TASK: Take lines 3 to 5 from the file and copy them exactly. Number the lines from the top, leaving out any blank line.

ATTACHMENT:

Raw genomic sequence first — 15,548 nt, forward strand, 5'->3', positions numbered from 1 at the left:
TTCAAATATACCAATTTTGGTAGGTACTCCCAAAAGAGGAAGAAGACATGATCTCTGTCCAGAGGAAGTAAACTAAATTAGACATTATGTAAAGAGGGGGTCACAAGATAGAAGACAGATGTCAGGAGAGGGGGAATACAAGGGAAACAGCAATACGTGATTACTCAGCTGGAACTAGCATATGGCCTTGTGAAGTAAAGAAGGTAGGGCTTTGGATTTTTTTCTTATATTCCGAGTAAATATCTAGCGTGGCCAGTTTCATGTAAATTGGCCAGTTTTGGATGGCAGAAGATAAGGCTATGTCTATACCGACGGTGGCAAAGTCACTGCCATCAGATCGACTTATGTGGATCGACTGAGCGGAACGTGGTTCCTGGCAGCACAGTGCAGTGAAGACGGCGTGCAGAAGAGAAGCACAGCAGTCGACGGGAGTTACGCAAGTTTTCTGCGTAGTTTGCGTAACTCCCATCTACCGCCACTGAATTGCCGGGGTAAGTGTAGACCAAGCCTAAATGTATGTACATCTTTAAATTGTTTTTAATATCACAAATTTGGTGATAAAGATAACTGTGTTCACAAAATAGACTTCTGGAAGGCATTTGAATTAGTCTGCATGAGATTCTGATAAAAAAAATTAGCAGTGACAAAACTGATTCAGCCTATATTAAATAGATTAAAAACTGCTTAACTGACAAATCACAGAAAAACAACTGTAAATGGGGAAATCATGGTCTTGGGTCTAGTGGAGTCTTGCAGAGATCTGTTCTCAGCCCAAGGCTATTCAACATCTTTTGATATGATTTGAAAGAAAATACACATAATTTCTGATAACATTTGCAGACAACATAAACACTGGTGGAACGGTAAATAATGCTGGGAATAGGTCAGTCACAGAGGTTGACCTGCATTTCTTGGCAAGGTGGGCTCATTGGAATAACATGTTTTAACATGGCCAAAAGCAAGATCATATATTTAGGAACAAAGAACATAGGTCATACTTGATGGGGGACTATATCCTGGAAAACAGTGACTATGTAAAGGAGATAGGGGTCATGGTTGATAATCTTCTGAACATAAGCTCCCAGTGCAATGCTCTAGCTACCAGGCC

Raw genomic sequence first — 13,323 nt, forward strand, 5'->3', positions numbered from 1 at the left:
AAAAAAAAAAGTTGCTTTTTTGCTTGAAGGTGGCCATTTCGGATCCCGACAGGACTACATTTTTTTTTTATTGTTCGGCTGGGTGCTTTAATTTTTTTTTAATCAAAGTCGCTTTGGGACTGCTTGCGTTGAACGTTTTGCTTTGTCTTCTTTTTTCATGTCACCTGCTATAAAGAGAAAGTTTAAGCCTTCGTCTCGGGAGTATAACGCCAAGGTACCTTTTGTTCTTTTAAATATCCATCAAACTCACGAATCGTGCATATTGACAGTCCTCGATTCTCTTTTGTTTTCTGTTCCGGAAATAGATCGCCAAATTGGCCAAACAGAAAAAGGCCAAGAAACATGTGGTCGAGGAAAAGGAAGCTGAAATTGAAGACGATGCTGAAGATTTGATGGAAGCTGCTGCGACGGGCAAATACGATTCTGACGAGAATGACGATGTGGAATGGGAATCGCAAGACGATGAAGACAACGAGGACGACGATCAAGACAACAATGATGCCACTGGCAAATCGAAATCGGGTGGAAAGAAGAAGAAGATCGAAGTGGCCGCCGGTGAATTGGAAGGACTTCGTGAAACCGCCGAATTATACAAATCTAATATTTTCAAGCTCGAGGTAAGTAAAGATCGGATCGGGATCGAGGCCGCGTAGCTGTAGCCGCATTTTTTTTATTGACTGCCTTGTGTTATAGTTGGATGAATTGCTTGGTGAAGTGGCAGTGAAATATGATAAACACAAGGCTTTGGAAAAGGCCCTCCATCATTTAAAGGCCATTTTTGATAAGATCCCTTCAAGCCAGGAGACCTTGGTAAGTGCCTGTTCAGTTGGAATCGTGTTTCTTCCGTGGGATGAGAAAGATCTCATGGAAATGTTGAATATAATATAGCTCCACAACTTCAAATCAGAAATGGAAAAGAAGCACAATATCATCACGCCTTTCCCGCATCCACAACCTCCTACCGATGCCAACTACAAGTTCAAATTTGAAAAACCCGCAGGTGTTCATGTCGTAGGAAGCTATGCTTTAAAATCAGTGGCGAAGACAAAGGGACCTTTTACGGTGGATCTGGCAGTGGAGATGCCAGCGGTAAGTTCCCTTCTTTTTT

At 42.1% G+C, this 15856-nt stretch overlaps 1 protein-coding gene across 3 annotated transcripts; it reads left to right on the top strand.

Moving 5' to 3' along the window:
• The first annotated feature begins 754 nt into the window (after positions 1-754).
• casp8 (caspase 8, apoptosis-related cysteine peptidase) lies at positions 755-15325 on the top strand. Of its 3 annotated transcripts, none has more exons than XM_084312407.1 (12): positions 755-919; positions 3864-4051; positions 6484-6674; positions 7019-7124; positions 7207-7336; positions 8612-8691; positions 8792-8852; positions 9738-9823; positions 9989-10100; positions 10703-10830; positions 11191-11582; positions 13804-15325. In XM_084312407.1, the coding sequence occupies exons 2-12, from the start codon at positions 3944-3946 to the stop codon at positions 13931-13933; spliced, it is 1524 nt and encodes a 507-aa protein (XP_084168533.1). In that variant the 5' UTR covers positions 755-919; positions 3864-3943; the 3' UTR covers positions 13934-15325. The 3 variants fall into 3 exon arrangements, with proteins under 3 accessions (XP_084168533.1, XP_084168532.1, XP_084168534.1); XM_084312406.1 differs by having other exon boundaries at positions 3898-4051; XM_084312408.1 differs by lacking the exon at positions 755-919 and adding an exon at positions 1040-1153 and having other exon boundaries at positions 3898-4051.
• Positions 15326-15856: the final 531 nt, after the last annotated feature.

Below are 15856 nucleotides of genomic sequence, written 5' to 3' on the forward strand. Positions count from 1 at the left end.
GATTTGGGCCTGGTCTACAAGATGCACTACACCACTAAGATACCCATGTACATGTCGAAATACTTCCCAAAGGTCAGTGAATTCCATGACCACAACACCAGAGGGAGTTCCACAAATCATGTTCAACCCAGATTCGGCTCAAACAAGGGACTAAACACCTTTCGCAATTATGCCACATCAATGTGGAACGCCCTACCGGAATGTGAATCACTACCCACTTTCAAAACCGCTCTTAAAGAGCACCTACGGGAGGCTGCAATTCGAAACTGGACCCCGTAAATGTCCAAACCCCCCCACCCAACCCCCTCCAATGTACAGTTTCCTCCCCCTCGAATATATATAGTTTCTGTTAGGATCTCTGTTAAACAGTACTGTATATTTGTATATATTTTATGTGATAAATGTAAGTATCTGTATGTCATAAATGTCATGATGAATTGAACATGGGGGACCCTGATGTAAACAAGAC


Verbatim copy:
Raw genomic sequence first — 13,323 nt, forward strand, 5'->3', positions numbered from 1 at the left:
AAAAAAAAAAGTTGCTTTTTTGCTTGAAGGTGGCCATTTCGGATCCCGACAGGACTACATTTTTTTTTTATTGTTCGGCTGGGTGCTTTAATTTTTTTTTAATCAAAGTCGCTTTGGGACTGCTTGCGTTGAACGTTTTGCTTTGTCTTCTTTTTTCATGTCACCTGCTATAAAGAGAAAGTTTAAGCCTTCGTCTCGGGAGTATAACGCCAAGGTACCTTTTGTTCTTTTAAATATCCATCAAACTCACGAATCGTGCATATTGACAGTCCTCGATTCTCTTTTGTTTTCTGTTCCGGAAATAGATCGCCAAATTGGCCAAACAGAAAAAGGCCAAGAAACATGTGGTCGAGGAAAAGGAAGCTGAAATTGAAGACGATGCTGAAGATTTGATGGAAGCTGCTGCGACGGGCAAATACGATTCTGACGAGAATGACGATGTGGAATGGGAATCGCAAGACGATGAAGACAACGAGGACGACGATCAAGACAACAATGATGCCACTGGCAAATCGAAATCGGGTGGAAAGAAGAAGAAGATCGAAGTGGCCGCCGGTGAATTGGAAGGACTTCGTGAAACCGCCGAATTATACAAATCTAATATTTTCAAGCTCGAGGTAAGTAAAGATCGGATCGGGATCGAGGCCGCGTAGCTGTAGCCGCATTTTTTTTATTGACTGCCTTGTGTTATAGTTGGATGAATTGCTTGGTGAAGTGGCAGTGAAATATGATAAACACAAGGCTTTGGAAAAGGCCCTCCATCATTTAAAGGCCATTTTTGATAAGATCCCTTCAAGCCAGGAGACCTTGGTAAGTGCCTGTTCAGTTGGAATCGTGTTTCTTCCGTGGGATGAGAAAGATCTCATGGAAATGTTGAATATAATATAGCTCCACAACTTCAAATCAGAAATGGAAAAGAAGCACAATATCATCACGCCTTTCCCGCATCCACAACCTCCTACCGATGCCAACTACAAGTTCAAATTTGAAAAACCCGCAGGTGTTCATGTCGTAGGAAGCTATGCTTTAAAATCAGTGGCGAAGACAAAGGGACCTTTTACGGTGGATCTGGCAGTGGAGATGCCAGCGGTAAGTTCCCTTCTTTTTT

At 42.1% G+C, this 15856-nt stretch overlaps 1 protein-coding gene across 3 annotated transcripts; it reads left to right on the top strand.